DDR SDRAM explained

Double Data Rate DDR) SDRAM is the other competing memory technology battling to provide system builders with a high-performance alternative to Direct RDRAM. As in standard SDRAM, DDR SDRAM is tied to the system’s FSB, the memory and bus executing instructions at the same time rather than one of them having to wait for the other.

Traditionally, to synchronise logic devices, data transfers would occur on a clock edge. As a clock pulse oscillates between 1 and 0, data would be output on either the rising edge (as the pulse changes from a 0 to a 1) or on the falling edge. DDR DRAM works by allowing the activation of output operations on the chip to occur on both the rising and falling edge of the clock, thereby providing an effective doubling of the clock frequency without increasing the actual frequency.

DDR-DRAM first broke into the mainstream PC arena in late 1999, when it emerged as the memory technology of choice on graphics cards using nVidia’s GeForce 256 3D graphics chip. Lack of support from Intel delayed its acceptance as a main memory technology. Indeed, when it did begin to be used as PC main memory, it was no thanks to Intel. This was late in 2000 when AMD rounded off what had been an excellent year for the company by introducing DDR-DRAM to the Socket A motherboard. While Intel appeared happy for the Pentium III to remain stuck in the world of PC133 SDRAM and expensive RDRAM, rival chipset maker VIA wasn’t, coming to the rescue with the DDR-DRAM supporting Pro266 chipset.

By early 2001, DDR-DRAM’s prospects had taken a major turn for the better, with Intel at last being forced to contradict its long-standing and avowed backing for RDRAM by announcing a chipset – codenamed Brookdale – that would be the company’s first to support the DDR-DRAM memory technology. The i845 chipset duly arrived in mid-2001, although it was not before the beginning of 2002 that system builders would be allowed to couple it with DDR SDRAM.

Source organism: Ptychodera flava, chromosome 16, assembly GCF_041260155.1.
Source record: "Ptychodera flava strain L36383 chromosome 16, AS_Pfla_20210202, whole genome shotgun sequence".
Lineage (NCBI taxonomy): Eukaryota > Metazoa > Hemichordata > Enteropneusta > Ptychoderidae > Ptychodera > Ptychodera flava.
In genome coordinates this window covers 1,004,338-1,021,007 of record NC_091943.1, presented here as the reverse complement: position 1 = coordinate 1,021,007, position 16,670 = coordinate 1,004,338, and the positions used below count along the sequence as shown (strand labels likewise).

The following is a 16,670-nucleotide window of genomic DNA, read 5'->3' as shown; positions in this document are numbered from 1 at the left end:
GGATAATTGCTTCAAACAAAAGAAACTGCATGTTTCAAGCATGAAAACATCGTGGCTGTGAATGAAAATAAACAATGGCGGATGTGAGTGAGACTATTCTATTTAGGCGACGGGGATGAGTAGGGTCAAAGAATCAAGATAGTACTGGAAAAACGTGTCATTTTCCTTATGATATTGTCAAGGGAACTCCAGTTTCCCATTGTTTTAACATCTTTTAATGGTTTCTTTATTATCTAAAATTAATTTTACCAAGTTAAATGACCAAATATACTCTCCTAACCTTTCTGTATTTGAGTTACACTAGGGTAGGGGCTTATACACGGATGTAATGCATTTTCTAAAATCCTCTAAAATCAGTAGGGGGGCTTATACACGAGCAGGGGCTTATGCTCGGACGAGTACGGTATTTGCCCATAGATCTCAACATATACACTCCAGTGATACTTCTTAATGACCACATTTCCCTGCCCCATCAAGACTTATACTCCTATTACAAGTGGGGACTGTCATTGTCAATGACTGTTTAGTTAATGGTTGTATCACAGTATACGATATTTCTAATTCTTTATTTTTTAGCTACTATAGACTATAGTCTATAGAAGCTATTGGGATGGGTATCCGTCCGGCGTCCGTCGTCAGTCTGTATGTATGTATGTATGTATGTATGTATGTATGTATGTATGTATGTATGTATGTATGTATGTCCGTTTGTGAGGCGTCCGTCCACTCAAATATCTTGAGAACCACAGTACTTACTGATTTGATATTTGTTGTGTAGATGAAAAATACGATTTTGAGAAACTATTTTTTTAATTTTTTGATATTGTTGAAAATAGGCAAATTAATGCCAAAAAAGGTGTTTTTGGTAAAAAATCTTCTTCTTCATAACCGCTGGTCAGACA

DDR memory chips are commonly referred to by their data transfer rate. This value is calculated by doubling the bus speed to reflect the double data rate. For example, a DDR266 chip sends and receives data twice per clock cycle on a 133MHz memory bus. This results in a data transfer rate of 266MT/s (million transfers per second). Typically, 200MT/s (100MHz bus) DDR memory chips are called DDR200, 266MT/s (133MHz bus) chips are called DDR266, 333MT/s (166MHz bus) chips are called DDR333 chips, and 400MT/s (200MHz bus) chips are called DDR400.

DDR memory modules, on the other hand, are named after their peak bandwidth – the maximum amount of data they can deliver per second – rather than their clock rates. This is calculated by multiplying the amount of data a module can send at once (called the data path) by the speed the FSB is able to send it. The data path is measured in bits, and the FSB in MHz.

A PC1600 memory module (simply the DDR version of PC100 SDRAM) uses DDR200 chips and can deliver bandwidth of 1600MBps. PC2100 (the DDR version of PC133 SDRAM) uses DDR266 memory chips, resulting in 2100MBps of bandwidth. PC2700 modules use DDR333 chips to deliver 2700MBps of bandwidth and PC3200 – the fastest widely used form in late 2003 – uses DDR400 chips to deliver 3200MBps of bandwidth.

DDR400 was to prove the limit of DDR technology. In the spring of 2004, the next step in the evolutionary chain emerged, in the shape of the the new DDR2 memory architecture.